Essay by Anonymous UserCollege, UndergraduateA+, December 1996

download word file, 6 pages 4.3

General H. Norman Schwarzkopf , was virtually unknown to the vast majority of

the American public until the out break of the Gulf War. Norman Schwarzkopf, also

known as 'Stormin Norman' and 'the Bear' was a career soldier. Having served two

tours in Vietnam, which he volunteered for both, his combat experience and leadership

skills proved essential not only to winning Operation Desert Storm, but maintaining the

multinational coalition.

The most noteworthy portion of his career was from 1988-1991 when he served

as the Commander in Chief, United States Central Command. It was during this time that

the Iraqi invasion of Kuwait demanded immediate American action. Schwarzkopf's

command ultimately responded with the largest US deployment since the Vietnam War,

including portions of the Navy, Air Force, and Marine Corps as well as units from dozens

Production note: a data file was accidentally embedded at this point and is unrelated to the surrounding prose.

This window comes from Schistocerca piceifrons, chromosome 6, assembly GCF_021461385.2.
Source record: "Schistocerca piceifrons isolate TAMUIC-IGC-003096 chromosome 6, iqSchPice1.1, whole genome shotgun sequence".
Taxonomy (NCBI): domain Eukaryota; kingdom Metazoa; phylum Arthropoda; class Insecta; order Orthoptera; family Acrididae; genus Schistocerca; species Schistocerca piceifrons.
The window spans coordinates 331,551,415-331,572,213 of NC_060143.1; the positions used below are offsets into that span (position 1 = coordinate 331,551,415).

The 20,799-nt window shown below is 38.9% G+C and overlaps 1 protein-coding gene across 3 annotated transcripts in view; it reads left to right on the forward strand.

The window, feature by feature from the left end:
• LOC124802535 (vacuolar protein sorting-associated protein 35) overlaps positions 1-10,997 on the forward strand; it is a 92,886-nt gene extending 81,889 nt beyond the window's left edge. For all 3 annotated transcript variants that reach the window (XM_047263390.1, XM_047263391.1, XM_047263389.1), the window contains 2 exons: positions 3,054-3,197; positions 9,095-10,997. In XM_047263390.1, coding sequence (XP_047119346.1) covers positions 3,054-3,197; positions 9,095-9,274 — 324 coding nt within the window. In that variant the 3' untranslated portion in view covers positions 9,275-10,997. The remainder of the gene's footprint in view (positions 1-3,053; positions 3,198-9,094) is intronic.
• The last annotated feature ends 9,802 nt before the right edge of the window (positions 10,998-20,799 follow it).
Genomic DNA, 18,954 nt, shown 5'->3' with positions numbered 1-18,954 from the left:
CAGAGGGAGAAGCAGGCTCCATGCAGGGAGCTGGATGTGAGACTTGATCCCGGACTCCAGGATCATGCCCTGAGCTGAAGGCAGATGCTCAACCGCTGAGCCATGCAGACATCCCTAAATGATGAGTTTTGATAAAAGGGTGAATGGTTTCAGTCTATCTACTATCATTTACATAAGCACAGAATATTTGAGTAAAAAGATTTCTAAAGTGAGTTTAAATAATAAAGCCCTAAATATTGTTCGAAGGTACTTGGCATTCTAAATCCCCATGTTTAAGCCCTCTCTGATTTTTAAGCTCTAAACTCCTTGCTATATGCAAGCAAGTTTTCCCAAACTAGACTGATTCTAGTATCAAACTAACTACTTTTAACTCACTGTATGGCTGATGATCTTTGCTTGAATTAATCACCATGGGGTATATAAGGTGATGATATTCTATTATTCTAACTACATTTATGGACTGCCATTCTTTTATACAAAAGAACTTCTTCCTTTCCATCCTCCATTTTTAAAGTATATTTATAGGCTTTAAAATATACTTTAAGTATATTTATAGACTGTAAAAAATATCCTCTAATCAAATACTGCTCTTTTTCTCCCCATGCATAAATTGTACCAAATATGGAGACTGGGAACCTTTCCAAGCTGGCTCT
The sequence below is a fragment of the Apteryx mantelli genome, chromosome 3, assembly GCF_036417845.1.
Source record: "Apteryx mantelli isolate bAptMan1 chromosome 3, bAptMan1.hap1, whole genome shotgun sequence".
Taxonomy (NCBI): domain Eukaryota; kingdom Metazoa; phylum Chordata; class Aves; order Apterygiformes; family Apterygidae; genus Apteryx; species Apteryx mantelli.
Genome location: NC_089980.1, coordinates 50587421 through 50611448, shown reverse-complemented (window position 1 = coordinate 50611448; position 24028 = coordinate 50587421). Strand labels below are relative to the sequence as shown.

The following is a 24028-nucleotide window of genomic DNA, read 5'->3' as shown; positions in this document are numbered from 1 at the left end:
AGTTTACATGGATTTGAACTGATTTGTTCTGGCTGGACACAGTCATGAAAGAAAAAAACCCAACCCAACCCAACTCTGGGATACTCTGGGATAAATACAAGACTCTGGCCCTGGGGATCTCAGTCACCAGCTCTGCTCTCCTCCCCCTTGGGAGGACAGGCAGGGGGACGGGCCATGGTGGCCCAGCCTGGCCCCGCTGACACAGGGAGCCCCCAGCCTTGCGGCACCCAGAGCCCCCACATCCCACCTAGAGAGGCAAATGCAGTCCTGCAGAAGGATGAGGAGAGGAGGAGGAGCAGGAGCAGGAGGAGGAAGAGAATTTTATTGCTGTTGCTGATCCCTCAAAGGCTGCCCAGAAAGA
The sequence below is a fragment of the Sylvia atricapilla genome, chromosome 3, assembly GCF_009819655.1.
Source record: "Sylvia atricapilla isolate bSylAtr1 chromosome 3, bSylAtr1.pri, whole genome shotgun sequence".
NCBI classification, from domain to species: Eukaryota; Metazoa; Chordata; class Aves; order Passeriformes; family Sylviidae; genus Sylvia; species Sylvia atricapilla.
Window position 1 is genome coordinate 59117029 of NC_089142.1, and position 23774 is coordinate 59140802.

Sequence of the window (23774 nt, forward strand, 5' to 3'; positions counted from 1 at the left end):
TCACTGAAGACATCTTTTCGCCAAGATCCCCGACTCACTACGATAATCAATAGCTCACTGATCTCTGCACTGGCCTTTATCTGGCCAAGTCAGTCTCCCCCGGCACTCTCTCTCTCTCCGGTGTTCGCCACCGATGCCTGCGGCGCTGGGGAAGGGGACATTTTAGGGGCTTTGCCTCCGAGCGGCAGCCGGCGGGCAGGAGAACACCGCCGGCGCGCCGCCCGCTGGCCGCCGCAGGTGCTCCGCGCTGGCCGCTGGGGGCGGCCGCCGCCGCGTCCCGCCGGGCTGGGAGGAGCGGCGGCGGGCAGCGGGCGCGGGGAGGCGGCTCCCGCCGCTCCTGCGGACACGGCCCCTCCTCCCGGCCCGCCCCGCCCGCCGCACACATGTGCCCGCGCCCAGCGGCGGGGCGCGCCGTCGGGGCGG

of nations around the world. The dazzling success of Operation Desert Shield/Desert

Storm marked what former President George Bush hailed as 'the beginning of new era of

internationalism' as the US seeks to promote international order in the post-Cold War

world. After retiring, Schwarzkopf received the Presidential Medal of Freedom as well as

many honors, degrees, and decorations from around the world.

His views of war were shaped by his combat experiences inside Vietnam. In his

press conferences, he has avoided talking about 'kill ratios' and 'body counts,' seeking to

avoid turning Desert Storm into a numbers battle. His personal style was well-liked by the

troops and the American public.

After reading General Schwarzkopf's autobiography 'It Doesn't Take A Hero',

I realized that he was not just another war hero. His strong sense of duty, honor, and

respect for other people and cultures, made him a successful leader. It is these core values

that could be applied be managers of all types...